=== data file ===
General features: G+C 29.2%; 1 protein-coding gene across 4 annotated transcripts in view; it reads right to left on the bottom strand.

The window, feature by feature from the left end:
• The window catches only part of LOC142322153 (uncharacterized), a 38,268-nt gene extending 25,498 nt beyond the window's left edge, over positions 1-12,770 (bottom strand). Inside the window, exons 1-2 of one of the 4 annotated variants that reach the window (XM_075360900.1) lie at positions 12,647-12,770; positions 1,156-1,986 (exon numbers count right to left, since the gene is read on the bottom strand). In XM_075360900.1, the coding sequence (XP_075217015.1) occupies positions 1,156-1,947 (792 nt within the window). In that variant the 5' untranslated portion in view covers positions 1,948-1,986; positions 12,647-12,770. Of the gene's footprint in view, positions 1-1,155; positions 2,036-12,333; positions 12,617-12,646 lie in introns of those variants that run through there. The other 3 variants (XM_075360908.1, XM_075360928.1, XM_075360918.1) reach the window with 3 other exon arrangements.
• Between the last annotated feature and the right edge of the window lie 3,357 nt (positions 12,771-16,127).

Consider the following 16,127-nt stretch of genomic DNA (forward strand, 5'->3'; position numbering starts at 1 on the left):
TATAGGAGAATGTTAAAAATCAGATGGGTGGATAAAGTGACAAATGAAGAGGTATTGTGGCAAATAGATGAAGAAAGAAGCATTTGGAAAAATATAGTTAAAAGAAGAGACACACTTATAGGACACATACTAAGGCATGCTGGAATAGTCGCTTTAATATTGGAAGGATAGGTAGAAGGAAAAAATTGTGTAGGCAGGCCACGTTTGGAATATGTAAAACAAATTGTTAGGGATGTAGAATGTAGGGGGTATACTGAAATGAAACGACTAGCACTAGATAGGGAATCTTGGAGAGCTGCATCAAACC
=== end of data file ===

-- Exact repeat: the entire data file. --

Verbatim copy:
General features: G+C 29.2%; 1 protein-coding gene across 4 annotated transcripts in view; it reads right to left on the bottom strand.

The window, feature by feature from the left end:
• The window catches only part of LOC142322153 (uncharacterized), a 38,268-nt gene extending 25,498 nt beyond the window's left edge, over positions 1-12,770 (bottom strand). Inside the window, exons 1-2 of one of the 4 annotated variants that reach the window (XM_075360900.1) lie at positions 12,647-12,770; positions 1,156-1,986 (exon numbers count right to left, since the gene is read on the bottom strand). In XM_075360900.1, the coding sequence (XP_075217015.1) occupies positions 1,156-1,947 (792 nt within the window). In that variant the 5' untranslated portion in view covers positions 1,948-1,986; positions 12,647-12,770. Of the gene's footprint in view, positions 1-1,155; positions 2,036-12,333; positions 12,617-12,646 lie in introns of those variants that run through there. The other 3 variants (XM_075360908.1, XM_075360928.1, XM_075360918.1) reach the window with 3 other exon arrangements.
• Between the last annotated feature and the right edge of the window lie 3,357 nt (positions 12,771-16,127).

Consider the following 16,127-nt stretch of genomic DNA (forward strand, 5'->3'; position numbering starts at 1 on the left):
TATAGGAGAATGTTAAAAATCAGATGGGTGGATAAAGTGACAAATGAAGAGGTATTGTGGCAAATAGATGAAGAAAGAAGCATTTGGAAAAATATAGTTAAAAGAAGAGACACACTTATAGGACACATACTAAGGCATGCTGGAATAGTCGCTTTAATATTGGAAGGATAGGTAGAAGGAAAAAATTGTGTAGGCAGGCCACGTTTGGAATATGTAAAACAAATTGTTAGGGATGTAGAATGTAGGGGGTATACTGAAATGAAACGACTAGCACTAGATAGGGAATCTTGGAGAGCTGCATCAAACC